Jihadists of Georgia, Part 2
Intel at Work
The Jihadists of Georgia, Part 2
It was a tip from a foreign intelligence partner that set the case in motion.
In the summer of 2005, we learned that a central player in a terrorism investigation in another country was in e-mail contact with someone in the Atlanta area.
With appropriate court orders, our Joint Terrorism Task Force in Atlanta quickly tracked down who that person was. It was a 19-year-old American named Ehsanul Sadequee, who was also exchanging regular e-mails, we discovered, with a 20-year-old Georgia Tech student named Syed Haris Ahmed.
Initially, our investigation—code-named “Northern Exposure”—was focused on finding out what the two young men were up to and why Sadequee was trading e-mails with a terrorism suspect. We began both electronic and physical surveillance on each one and began tracking their financial and travel patterns with the help of partner agencies in the U.S.
We soon uncovered two key facts. One, both Sadequee and Ahmed were in touch with terrorist suspects in nearly a dozen nations around the world. And two, a great deal of this contact was via the Internet.
With our new post-9/11 intelligence-driven mindset, the last thing we wanted to do at that point was to rush in and make arrests. It was far more important to tease out information on all the players who might be connected to Sadequee and Ahmed, to paint a larger picture of this online and offline network of extremists, and to share that information with our national and international colleagues.
As discussed in part one of our story, our investigation revealed that Sadequee and Ahmed ended up casing U.S. targets, supporting and sharing information with terrorists around the globe, and traveling overseas to act on their desire to wage violent jihad. Some of our intelligence came from our overseas partners, who discovered links from their terrorism suspects to Sadequee and Ahmed. And the FBI shared its intelligence on terror suspects uncovered during our investigation of the two Atlanta extremists.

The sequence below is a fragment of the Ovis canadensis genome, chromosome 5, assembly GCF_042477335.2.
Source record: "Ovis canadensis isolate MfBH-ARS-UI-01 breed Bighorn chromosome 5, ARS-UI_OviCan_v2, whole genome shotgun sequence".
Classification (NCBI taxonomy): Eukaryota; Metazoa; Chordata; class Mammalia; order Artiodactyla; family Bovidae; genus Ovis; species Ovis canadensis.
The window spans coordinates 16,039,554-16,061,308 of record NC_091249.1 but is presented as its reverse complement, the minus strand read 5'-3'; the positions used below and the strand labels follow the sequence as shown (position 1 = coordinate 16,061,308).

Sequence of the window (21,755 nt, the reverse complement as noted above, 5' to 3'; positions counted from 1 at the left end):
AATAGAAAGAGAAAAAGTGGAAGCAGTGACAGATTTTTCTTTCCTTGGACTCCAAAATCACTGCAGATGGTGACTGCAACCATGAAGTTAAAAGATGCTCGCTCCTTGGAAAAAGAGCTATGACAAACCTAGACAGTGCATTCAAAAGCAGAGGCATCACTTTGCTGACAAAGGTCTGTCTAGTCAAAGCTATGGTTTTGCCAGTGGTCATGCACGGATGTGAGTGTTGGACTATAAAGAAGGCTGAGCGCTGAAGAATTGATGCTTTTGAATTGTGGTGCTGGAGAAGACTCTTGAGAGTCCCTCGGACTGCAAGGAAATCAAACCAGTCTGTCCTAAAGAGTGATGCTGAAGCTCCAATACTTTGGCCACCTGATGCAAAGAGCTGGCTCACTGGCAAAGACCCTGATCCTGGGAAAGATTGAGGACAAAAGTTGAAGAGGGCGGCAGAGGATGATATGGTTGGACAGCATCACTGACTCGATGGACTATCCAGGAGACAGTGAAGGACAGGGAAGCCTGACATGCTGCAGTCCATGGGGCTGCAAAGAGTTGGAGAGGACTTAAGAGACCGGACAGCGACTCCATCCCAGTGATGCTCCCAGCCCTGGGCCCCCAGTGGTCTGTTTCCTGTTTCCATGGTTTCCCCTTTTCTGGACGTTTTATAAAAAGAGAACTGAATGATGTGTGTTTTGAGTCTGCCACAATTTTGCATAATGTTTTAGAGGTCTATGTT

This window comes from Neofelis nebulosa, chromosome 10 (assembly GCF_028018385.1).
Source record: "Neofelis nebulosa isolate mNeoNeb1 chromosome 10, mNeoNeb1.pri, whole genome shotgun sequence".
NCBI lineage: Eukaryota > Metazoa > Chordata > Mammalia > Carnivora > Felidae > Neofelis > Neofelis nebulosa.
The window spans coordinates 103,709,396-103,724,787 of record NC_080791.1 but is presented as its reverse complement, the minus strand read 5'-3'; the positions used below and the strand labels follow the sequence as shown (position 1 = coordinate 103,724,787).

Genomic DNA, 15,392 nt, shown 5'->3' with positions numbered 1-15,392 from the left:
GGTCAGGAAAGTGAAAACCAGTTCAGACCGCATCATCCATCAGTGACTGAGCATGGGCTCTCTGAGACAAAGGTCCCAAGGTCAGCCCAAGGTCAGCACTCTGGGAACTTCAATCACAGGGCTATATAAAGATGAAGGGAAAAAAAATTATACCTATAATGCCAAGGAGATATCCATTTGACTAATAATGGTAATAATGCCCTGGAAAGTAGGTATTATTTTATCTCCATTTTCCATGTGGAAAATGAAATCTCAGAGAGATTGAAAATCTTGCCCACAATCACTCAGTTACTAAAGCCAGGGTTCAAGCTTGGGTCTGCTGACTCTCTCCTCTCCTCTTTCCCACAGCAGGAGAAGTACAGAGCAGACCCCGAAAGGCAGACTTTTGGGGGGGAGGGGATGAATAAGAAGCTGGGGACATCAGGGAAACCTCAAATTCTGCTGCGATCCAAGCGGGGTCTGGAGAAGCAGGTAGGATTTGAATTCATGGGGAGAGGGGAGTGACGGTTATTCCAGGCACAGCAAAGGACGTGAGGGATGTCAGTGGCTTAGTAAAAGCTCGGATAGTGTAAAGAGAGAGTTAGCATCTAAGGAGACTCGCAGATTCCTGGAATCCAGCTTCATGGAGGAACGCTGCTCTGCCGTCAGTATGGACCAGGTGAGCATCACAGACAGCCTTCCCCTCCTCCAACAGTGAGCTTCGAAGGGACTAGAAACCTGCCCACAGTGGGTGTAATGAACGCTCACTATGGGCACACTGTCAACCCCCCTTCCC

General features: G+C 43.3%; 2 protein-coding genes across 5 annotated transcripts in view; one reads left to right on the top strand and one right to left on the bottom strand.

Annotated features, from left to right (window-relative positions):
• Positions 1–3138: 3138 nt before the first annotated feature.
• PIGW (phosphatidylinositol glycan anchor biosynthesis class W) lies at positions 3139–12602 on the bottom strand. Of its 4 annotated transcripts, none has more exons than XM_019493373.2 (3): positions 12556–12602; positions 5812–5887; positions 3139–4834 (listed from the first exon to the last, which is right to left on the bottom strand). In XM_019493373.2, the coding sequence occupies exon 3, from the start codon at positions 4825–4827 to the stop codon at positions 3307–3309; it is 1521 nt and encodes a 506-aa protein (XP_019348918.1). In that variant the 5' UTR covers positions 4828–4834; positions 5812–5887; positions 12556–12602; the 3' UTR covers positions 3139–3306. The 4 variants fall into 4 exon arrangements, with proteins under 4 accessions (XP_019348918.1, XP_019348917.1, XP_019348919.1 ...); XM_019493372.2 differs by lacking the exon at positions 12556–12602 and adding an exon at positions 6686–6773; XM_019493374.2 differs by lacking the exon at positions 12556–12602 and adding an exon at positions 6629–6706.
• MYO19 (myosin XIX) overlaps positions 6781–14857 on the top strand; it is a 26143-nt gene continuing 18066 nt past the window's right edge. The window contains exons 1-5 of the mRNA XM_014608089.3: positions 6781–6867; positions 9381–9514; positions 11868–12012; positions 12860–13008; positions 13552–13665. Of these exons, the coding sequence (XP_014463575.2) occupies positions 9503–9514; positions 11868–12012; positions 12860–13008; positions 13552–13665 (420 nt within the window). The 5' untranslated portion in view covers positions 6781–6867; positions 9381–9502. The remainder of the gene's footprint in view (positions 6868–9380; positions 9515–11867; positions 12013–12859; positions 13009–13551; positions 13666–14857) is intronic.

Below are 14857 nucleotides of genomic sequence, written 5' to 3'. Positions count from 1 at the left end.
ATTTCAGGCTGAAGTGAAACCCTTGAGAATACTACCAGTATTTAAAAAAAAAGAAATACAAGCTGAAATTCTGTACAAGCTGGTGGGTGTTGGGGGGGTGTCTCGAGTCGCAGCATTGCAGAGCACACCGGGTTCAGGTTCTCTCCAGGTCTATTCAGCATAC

In March 2006, we approached Ahmed to see if he would cooperate in the case. Though he tried to deny his illegal activities, Ahmed made incriminating statements and secretly contacted Sadequee to warn him of our investigation. We arrested Ahmed soon after, and Sadequee was arrested in Bangladesh the following month. Both were convicted in separate trials this year, and sentenced on December 14.
A satisfying end to the case, but this investigation had a far broader and more significant outcome: thanks to unprecedented global cooperation, governments in nearly a dozen nations have arrested more than 40 individuals and disrupted an untold number of terror plots.
“Sadequee and Ahmed never pulled a trigger or set off a bomb, but they were making plans and working with known terrorists worldwide,” says Atlanta Special Agent in Charge Gregory Jones. “By using an intel-driven approach, we not only stopped these guys from doing harm, we took out a larger web of extremists.”
In the end, a network of terrorists was brought down by another network: a determined group of law enforcement and intelligence agencies from around the world working in unison to share information, compare evidence, and disrupt terrorist plots.